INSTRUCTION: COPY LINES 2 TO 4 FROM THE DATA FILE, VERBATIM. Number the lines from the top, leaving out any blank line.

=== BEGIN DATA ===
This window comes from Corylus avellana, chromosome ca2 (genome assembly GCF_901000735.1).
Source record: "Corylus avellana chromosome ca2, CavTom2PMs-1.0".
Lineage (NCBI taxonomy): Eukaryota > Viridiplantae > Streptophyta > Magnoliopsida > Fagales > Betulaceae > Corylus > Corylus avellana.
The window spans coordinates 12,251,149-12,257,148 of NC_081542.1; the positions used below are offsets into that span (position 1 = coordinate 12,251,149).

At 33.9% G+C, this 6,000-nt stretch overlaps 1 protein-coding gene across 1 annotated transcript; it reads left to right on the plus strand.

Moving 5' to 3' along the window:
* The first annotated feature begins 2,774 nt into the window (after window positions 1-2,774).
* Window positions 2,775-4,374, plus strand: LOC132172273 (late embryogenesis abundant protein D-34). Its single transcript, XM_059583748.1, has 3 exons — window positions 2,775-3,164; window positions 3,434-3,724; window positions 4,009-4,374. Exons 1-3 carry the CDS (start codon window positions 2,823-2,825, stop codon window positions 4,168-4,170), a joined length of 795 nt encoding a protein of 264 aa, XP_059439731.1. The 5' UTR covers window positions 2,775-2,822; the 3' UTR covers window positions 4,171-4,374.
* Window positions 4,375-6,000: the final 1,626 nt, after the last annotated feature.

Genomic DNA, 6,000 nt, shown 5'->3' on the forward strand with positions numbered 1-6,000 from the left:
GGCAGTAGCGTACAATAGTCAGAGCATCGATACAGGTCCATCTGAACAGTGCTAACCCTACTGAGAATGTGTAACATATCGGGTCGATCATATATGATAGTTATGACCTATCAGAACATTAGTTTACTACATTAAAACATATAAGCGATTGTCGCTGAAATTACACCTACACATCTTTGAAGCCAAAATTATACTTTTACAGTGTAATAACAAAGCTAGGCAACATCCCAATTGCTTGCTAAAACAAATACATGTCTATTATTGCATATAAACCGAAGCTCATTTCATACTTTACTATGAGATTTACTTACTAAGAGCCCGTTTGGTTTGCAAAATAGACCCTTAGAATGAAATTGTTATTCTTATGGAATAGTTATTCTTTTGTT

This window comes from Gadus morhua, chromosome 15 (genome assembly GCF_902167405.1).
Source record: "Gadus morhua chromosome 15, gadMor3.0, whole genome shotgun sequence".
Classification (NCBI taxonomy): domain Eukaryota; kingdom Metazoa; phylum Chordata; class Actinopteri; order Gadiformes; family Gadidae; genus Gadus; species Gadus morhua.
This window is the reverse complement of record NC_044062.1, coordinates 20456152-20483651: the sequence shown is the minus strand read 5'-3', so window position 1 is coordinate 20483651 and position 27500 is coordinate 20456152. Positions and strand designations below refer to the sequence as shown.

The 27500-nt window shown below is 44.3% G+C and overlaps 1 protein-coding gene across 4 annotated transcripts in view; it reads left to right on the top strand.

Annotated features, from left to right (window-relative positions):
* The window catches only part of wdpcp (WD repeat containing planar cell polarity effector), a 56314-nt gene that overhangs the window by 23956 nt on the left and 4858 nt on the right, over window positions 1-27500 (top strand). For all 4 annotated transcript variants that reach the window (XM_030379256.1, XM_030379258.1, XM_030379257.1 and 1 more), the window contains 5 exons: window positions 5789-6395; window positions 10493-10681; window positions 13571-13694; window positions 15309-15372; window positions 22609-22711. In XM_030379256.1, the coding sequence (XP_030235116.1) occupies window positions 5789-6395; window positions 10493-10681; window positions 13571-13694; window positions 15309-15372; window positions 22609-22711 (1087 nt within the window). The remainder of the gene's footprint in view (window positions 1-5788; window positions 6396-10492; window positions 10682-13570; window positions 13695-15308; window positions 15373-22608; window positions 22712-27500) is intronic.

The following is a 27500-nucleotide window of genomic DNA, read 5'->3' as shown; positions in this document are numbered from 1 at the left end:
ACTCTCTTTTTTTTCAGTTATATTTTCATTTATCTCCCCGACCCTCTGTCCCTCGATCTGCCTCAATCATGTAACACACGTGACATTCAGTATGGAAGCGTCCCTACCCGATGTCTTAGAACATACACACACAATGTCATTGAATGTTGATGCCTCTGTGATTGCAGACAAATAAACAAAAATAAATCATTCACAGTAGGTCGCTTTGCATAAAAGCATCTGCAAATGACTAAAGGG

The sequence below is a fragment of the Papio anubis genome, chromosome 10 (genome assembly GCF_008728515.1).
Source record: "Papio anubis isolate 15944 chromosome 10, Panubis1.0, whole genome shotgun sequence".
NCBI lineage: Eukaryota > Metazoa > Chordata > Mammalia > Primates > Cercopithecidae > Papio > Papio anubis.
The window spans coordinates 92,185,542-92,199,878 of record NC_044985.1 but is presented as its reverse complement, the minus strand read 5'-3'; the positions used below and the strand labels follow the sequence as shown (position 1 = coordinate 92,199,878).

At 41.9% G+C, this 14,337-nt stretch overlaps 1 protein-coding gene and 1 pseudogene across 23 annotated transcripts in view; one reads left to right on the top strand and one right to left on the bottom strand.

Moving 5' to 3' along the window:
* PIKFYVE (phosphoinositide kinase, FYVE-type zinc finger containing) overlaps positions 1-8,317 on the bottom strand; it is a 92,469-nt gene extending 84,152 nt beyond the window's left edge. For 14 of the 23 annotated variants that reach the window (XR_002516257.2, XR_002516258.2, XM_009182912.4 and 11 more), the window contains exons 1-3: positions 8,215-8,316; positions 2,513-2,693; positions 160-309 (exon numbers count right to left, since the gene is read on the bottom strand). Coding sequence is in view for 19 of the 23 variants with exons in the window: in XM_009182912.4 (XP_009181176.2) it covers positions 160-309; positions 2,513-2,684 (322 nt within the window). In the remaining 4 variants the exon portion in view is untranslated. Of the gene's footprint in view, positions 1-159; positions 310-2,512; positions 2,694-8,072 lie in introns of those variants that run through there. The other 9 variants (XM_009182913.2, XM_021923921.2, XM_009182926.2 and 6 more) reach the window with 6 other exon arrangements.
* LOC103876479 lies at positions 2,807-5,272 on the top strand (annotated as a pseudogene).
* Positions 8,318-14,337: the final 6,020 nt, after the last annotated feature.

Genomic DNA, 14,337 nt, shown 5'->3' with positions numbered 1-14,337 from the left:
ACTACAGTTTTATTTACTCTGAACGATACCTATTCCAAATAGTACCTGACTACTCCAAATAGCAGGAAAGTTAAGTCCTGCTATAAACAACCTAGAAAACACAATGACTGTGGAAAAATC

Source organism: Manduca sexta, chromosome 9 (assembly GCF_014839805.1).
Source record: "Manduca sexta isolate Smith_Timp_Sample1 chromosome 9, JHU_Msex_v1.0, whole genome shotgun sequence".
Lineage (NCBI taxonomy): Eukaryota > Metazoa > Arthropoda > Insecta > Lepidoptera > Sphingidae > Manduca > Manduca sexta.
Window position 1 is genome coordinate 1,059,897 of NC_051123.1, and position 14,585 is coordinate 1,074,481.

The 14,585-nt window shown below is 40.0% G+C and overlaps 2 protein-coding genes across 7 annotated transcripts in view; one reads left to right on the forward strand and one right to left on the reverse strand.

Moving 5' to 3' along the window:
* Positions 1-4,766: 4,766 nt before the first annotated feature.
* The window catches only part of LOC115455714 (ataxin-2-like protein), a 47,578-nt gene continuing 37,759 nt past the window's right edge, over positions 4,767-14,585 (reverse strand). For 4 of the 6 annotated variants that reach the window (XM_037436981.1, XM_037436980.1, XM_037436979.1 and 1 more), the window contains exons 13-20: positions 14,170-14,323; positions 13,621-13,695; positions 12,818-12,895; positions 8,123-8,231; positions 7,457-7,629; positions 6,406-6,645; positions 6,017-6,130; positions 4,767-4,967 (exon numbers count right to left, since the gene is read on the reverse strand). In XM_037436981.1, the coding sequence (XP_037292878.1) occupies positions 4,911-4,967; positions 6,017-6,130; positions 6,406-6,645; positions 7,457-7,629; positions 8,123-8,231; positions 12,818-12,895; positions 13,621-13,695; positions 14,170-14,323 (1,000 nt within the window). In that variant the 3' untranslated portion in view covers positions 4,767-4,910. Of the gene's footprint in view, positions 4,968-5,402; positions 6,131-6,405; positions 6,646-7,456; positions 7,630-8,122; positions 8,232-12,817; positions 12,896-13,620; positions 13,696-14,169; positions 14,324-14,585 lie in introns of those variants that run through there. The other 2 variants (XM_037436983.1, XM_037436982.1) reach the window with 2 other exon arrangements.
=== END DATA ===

Source record: "Corylus avellana chromosome ca2, CavTom2PMs-1.0".
Lineage (NCBI taxonomy): Eukaryota > Viridiplantae > Streptophyta > Magnoliopsida > Fagales > Betulaceae > Corylus > Corylus avellana.
The window spans coordinates 12,251,149-12,257,148 of NC_081542.1; the positions used below are offsets into that span (position 1 = coordinate 12,251,149).